21, 31, 41, 51, 61, 71, 81 and 91 are not mentioned, in any language. In English, this is not a significant omission, as English numbers follow a predictable pattern. English numbers (and adjectives) do not change at all, based on grammatical gender, number, or case. There are no declensions or inflections, as the learned linguists say. (The only thing to watch for in English is an irregular plural for some nouns. Most nouns just add an "s" or "es" sound.)
However, for French, it is a significant oversight to never mention the numbers 21, 31, 41, 51, 61, 71, 81 and 91. Those particular numbers are completely different in pattern, as these numbers change (decline), depending on the gender of noun modified. (Other numbers in French do not.) With Rosetta Stone version 2, an American student of French would be completely ignorant of a fundamental principle, needed to speak informally or to study in an academic environment. Because of this and other oversights, the student would do very poorly on any placement examinations. A student who does well with the "multiple-guess" questions in the Rosetta Stone software would get a false sense of confidence. This is inexcusable.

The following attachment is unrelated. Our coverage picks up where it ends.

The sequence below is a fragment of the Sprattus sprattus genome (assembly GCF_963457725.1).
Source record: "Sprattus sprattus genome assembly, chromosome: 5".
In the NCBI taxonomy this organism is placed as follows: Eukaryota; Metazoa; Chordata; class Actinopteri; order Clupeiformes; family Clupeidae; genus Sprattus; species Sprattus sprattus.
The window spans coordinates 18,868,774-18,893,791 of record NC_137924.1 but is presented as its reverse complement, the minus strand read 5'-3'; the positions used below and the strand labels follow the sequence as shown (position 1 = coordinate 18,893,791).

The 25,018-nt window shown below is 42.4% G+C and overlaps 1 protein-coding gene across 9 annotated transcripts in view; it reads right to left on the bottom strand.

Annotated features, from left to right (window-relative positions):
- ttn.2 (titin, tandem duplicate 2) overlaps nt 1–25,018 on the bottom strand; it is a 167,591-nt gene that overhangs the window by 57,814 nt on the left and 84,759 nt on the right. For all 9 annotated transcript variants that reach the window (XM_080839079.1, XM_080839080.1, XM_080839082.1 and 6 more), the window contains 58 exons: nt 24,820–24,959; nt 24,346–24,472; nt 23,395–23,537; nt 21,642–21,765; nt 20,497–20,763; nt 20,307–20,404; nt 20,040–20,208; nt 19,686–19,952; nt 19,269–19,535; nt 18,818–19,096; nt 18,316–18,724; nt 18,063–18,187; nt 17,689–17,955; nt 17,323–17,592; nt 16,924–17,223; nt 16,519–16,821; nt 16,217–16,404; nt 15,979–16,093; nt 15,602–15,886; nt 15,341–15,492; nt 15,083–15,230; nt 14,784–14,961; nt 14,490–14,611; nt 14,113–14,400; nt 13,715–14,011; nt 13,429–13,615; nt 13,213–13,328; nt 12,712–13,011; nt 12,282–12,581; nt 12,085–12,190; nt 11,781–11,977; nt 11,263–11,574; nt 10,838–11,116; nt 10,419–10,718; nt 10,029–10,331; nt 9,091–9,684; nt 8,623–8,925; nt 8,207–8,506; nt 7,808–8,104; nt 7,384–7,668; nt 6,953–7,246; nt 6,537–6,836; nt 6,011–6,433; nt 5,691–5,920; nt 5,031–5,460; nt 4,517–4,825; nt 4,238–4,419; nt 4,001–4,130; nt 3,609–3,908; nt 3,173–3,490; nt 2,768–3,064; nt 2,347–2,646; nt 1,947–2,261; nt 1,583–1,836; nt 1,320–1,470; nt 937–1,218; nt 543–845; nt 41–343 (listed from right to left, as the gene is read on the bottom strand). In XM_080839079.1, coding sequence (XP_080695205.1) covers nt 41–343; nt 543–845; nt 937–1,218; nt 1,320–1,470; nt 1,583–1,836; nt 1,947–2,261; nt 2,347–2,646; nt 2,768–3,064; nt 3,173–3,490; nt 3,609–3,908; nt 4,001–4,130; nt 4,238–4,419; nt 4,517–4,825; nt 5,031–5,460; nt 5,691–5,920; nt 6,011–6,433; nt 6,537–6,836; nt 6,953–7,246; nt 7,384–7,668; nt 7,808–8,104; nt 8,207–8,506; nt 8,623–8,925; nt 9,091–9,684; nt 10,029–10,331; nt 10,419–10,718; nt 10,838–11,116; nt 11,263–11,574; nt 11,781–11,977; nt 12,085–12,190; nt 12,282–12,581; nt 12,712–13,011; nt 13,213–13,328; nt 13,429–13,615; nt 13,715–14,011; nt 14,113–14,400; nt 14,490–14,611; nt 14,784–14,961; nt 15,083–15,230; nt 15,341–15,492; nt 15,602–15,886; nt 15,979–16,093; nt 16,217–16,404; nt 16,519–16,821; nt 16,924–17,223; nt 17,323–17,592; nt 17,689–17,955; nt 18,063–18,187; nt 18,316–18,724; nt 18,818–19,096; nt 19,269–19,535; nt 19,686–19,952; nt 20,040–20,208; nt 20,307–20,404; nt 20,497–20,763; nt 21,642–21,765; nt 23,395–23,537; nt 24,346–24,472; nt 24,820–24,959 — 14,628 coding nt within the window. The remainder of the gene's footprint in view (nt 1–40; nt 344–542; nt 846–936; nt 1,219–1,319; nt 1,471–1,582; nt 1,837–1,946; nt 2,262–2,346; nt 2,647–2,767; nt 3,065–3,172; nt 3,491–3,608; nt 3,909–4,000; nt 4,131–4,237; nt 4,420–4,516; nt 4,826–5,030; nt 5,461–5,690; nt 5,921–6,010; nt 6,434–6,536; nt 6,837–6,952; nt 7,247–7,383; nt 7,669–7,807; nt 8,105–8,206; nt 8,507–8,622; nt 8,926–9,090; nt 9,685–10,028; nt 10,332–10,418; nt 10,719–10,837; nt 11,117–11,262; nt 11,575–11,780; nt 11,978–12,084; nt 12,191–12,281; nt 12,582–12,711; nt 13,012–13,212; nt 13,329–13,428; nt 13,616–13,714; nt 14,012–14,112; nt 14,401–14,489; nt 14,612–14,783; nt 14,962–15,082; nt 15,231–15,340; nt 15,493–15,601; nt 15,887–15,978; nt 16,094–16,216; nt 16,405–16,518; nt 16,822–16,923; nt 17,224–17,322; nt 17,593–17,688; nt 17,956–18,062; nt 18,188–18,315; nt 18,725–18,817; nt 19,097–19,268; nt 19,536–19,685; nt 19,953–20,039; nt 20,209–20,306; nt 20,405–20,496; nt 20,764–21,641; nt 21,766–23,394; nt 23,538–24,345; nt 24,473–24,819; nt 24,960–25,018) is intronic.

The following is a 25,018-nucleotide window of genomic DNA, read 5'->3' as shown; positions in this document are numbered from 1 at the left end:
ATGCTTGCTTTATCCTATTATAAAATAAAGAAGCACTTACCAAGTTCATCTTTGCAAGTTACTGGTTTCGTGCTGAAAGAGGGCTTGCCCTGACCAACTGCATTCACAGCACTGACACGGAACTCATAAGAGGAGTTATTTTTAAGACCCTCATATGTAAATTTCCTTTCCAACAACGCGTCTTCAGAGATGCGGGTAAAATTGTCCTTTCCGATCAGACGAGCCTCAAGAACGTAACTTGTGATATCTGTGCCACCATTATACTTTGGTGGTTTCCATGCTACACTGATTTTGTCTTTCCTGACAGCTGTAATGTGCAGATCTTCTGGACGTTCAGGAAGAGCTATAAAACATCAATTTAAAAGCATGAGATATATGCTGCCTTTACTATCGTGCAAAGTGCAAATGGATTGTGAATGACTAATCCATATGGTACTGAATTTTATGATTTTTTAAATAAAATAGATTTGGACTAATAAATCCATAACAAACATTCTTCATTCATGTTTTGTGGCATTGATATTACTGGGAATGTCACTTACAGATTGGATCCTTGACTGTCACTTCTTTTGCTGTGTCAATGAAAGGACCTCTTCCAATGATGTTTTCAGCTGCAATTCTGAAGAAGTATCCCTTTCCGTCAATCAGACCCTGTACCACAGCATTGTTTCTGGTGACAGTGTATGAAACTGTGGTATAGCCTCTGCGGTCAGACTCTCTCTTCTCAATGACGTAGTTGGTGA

In the French version, nothing is mentioned in Rosetta Stone to explain differences between formal and familiar pronouns. The student is expected to figure that out, from a series of still photos, French sound bites, and multiple-choice questions. This is quite overwhelming, as French idioms (expressions) employ many more pronouns than English idioms. Rosetta Stone does not explain grammatical genders and cases, at all. For a student who is fluent only in American English, this makes learning French a rather challenging task, as English no longer uses the pronouns thee and thou, has no grammatical genders, and does not modify numbers, based on grammatical case and gender. In American English, the pronoun "it" serves to describe animals and inanimate objects, while "he" and "she" is used to refer to humans or other living things with a biological gender. In French idioms, humans are occasionally (and politely) referred to as "it" while inanimate objects must be called "he" or "she" based on their grammatical gender. More complicated, French idioms use many different pronouns for "it". In American English "it" is pretty much all you can use, along with "this" and "that" for emphasis.